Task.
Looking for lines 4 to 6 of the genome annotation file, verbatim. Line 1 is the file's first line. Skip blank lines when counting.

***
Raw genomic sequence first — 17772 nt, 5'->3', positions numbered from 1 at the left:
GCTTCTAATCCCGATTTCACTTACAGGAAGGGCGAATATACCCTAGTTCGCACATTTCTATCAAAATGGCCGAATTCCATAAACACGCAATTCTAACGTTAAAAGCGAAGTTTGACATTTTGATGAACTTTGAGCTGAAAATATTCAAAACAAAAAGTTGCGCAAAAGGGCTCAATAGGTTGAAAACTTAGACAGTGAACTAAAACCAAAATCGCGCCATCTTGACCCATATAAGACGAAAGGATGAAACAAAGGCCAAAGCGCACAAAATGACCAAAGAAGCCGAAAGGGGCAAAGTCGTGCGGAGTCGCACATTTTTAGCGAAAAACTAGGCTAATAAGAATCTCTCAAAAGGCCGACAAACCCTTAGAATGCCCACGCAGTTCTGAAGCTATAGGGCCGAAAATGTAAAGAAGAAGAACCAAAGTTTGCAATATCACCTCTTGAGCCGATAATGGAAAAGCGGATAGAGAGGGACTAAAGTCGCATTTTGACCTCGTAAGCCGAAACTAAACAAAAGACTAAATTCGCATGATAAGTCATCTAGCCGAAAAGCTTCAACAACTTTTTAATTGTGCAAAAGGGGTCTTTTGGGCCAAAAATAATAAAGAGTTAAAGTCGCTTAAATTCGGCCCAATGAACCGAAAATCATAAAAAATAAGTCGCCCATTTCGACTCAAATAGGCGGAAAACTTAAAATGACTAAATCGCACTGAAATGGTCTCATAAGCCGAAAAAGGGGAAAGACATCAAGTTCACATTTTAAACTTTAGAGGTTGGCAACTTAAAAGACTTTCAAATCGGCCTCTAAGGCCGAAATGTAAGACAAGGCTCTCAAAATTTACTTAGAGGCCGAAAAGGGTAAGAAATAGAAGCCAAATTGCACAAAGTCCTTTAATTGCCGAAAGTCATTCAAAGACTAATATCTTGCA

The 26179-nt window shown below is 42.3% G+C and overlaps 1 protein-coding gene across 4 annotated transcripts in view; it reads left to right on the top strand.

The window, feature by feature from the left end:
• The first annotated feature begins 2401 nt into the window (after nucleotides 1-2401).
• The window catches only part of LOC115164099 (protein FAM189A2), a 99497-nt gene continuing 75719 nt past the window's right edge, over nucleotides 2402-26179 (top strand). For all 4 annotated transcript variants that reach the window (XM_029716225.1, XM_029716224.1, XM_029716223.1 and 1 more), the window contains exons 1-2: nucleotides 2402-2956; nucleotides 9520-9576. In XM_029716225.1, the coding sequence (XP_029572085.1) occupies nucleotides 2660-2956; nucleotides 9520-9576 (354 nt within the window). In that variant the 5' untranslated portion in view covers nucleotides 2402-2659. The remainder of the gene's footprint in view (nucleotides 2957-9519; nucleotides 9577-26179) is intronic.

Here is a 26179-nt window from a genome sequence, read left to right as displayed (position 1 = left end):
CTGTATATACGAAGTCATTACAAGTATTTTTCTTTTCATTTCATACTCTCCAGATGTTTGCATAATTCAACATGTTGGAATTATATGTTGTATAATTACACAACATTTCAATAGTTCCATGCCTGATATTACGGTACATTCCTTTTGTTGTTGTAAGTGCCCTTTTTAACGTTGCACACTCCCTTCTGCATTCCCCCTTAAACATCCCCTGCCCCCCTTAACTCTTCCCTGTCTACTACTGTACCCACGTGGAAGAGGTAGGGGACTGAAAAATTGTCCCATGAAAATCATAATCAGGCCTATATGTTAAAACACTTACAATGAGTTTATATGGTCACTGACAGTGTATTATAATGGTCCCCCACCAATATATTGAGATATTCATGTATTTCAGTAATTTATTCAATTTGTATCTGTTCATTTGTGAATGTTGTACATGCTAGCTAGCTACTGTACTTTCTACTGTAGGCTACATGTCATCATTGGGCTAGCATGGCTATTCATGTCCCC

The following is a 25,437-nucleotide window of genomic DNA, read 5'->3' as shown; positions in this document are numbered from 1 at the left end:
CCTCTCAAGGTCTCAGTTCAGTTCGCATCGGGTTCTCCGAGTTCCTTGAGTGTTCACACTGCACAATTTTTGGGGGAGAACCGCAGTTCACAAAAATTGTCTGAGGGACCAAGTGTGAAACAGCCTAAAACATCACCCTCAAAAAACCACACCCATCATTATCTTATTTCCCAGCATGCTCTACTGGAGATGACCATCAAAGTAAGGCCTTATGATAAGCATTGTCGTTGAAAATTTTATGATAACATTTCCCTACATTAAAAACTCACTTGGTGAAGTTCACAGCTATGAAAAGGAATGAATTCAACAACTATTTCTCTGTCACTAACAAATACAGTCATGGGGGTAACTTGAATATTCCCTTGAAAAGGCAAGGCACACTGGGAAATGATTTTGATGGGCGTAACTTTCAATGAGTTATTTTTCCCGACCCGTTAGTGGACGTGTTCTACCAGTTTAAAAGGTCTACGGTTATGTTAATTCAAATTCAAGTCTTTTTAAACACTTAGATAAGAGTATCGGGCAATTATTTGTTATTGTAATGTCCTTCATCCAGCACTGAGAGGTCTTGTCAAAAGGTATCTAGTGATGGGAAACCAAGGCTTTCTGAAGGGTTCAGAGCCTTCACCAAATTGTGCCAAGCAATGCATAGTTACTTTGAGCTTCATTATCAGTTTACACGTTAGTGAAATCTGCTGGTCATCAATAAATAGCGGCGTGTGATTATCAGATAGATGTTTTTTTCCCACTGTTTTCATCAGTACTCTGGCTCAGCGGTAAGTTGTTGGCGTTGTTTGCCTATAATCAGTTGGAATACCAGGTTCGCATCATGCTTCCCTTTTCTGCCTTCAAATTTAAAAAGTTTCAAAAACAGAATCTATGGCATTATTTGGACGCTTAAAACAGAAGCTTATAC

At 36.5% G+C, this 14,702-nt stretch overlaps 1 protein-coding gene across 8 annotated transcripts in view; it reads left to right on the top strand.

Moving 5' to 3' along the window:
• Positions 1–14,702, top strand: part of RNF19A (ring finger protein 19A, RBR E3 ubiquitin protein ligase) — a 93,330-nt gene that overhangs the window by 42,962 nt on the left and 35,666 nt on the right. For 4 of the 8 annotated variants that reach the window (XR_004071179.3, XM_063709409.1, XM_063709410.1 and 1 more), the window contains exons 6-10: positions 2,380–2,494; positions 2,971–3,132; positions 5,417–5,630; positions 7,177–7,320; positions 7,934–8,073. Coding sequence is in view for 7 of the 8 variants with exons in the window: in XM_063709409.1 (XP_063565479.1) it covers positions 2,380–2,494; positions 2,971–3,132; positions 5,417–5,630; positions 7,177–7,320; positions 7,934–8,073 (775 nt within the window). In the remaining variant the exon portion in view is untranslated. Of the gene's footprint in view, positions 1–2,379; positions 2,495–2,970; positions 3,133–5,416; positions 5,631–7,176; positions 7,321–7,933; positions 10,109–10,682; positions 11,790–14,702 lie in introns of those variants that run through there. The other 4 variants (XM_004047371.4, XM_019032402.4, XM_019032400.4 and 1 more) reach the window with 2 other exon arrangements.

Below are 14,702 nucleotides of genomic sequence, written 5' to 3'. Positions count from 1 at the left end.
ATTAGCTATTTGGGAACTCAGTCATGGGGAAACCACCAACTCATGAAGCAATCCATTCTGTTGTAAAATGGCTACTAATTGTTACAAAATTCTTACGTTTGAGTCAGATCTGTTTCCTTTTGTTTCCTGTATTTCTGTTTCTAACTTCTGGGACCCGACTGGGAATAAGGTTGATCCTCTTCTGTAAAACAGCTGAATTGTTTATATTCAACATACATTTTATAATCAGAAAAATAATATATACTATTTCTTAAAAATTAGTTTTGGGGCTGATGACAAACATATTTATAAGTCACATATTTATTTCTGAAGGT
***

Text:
The window, feature by feature from the left end:
• The first annotated feature begins 2401 nt into the window (after nucleotides 1-2401).
• The window catches only part of LOC115164099 (protein FAM189A2), a 99497-nt gene continuing 75719 nt past the window's right edge, over nucleotides 2402-26179 (top strand). For all 4 annotated transcript variants that reach the window (XM_029716225.1, XM_029716224.1, XM_029716223.1 and 1 more), the window contains exons 1-2: nucleotides 2402-2956; nucleotides 9520-9576. In XM_029716225.1, the coding sequence (XP_029572085.1) occupies nucleotides 2660-2956; nucleotides 9520-9576 (354 nt within the window). In that variant the 5' untranslated portion in view covers nucleotides 2402-2659. The remainder of the gene's footprint in view (nucleotides 2957-9519; nucleotides 9577-26179) is intronic.